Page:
10http://www.blockchaindailynews.com/The-difference-between-a-Private-Public-Consortium-Blockchain_a24681.html

Privacy (encryption, anonymization-layer): Allows the user to state his/her privacy policies and to select what user attributes to expose based on the service requested through a differential relevance factor (i.e., acknowledging that different services require different aspect of the citizen's data and adjusting the nature of the data shared based on that subset required). These preferences create appropriate encryption keys and configure the user agent, which is the only authorized tool to access the user e-record. The e-record is then stored in encrypted form by the user agent in local and/or cloud storage ¡sEpj

Service Delivery layer: represents the interaction between the user-agent and the service provider. Service providers use portions of the e-record (permitted by the user) to create internal data records such as Passenger Name Records (PNRs)

Blockchain layer: The blockchain and associated infrastructure enabling service providers to create secure transaction/record chains.

The innovative concept is towards a private electronic record (e-record) used for transactions between the online user and the e-service provider, differentially adapting the nature of the data exchanged based on the unique semantics of the service provider, the data required to fulfil the service, and the specific subsets of that data relevant to optimising the privacy for the user. As such, the agent managing the user e-record is self-aware of the nature of the service being provided and, subsequently, providing the minimum information that needs to be provided on behalf of the user, and in support of the user.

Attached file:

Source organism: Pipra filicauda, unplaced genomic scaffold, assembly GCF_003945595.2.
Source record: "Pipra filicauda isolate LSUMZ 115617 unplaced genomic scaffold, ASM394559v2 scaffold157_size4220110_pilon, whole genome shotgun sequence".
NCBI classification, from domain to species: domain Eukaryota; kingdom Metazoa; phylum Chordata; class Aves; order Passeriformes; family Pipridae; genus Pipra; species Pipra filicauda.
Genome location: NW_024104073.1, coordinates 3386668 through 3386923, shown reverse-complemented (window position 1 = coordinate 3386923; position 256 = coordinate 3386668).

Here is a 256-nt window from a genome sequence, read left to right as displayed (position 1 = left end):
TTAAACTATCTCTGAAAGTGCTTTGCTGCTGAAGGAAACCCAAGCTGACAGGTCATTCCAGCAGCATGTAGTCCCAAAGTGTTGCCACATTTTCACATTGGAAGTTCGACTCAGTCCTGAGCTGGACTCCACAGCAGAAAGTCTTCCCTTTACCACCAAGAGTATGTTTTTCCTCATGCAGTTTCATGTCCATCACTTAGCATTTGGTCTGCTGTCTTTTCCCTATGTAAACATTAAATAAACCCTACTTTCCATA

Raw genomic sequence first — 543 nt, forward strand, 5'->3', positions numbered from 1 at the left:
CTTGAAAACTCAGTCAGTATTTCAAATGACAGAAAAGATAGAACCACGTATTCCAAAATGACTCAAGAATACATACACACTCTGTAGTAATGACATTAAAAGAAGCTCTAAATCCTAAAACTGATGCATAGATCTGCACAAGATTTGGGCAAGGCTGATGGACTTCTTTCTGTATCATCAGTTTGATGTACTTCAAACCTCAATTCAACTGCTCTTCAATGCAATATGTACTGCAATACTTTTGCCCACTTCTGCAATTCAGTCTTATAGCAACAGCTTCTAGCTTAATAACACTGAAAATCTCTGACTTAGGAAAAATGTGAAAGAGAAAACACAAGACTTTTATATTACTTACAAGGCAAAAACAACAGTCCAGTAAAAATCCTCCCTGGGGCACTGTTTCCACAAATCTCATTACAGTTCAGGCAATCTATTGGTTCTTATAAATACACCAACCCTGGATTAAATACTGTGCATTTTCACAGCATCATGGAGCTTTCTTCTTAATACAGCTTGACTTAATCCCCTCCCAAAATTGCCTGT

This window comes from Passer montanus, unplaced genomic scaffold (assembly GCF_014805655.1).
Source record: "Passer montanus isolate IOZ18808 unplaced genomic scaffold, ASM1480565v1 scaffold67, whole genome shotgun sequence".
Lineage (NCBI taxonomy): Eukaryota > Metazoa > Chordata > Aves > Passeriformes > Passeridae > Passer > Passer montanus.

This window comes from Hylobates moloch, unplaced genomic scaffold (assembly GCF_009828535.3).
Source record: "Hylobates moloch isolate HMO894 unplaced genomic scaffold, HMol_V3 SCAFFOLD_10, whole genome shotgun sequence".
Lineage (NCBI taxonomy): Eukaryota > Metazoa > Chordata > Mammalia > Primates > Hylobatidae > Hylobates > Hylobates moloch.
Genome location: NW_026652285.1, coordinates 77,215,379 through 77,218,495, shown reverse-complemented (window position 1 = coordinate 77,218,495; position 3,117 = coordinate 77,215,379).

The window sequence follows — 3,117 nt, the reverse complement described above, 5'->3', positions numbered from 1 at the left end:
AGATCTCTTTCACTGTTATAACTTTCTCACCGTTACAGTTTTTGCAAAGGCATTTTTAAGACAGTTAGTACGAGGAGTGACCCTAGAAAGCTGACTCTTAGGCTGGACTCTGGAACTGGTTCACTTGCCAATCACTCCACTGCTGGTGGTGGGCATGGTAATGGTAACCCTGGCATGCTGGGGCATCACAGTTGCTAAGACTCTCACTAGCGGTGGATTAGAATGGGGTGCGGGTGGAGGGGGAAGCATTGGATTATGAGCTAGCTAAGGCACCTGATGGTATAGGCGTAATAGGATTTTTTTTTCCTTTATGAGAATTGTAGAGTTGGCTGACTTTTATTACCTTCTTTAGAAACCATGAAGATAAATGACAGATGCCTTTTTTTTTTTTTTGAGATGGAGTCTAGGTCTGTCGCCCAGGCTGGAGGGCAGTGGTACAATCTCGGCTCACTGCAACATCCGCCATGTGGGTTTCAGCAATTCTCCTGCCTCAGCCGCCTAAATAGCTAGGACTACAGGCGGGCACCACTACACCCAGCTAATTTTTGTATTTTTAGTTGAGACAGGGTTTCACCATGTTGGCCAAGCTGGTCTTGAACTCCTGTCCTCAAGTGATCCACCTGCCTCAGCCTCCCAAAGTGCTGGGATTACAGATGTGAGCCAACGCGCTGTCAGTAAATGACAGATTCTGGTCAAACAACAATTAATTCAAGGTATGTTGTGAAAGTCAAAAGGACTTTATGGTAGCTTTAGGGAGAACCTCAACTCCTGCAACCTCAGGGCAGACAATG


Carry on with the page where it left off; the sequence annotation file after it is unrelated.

The implementation of GDPR, by acknowledging that GDPR represents both an implicit duty of care from the e-service provider to respect privacy and data protection needs from the user, as well as an explicit duty of care in being compliant to GDPR regulations. This methodology also acknowledges the need for a digital contract between the service provider and the user, governing transactions between the e-service provider and the user, wherein the legislative consents are affirmed by the user, respected by the e-service provider, and an immutable audit point that either party can rely upon in the event of a dispute or disagreement. There is a plurality of systems and methods for facilitating contractual agreements in both digital and analog forms11. Due to the decentralized nature of distributed blockchain networks and systems, there are no single points of failure, hence users can rely on process and transactional integrity, as well as being confident that transactions will be conducted and executed directly in line with blockchain protocols, unimpeded by third parties. Due to the elimination of third parties, blockchain principles also deliver expedient transactions with zero transaction fees. The transparency and immutability inherent in blockchain ledgers are such that all parties to the transaction have full visibility, and previously committed transactions form a permanent digital record that cannot be deleted or modified, yet allowing for changes and updates through new derivative records that link to the historical chain of data. Further to the above, this instrument will allow selective negotiation of personal details and will help solve the problem of spam letters, e-mail, adverts, flooded inboxes, etc., as a result of exchanging details for online services12.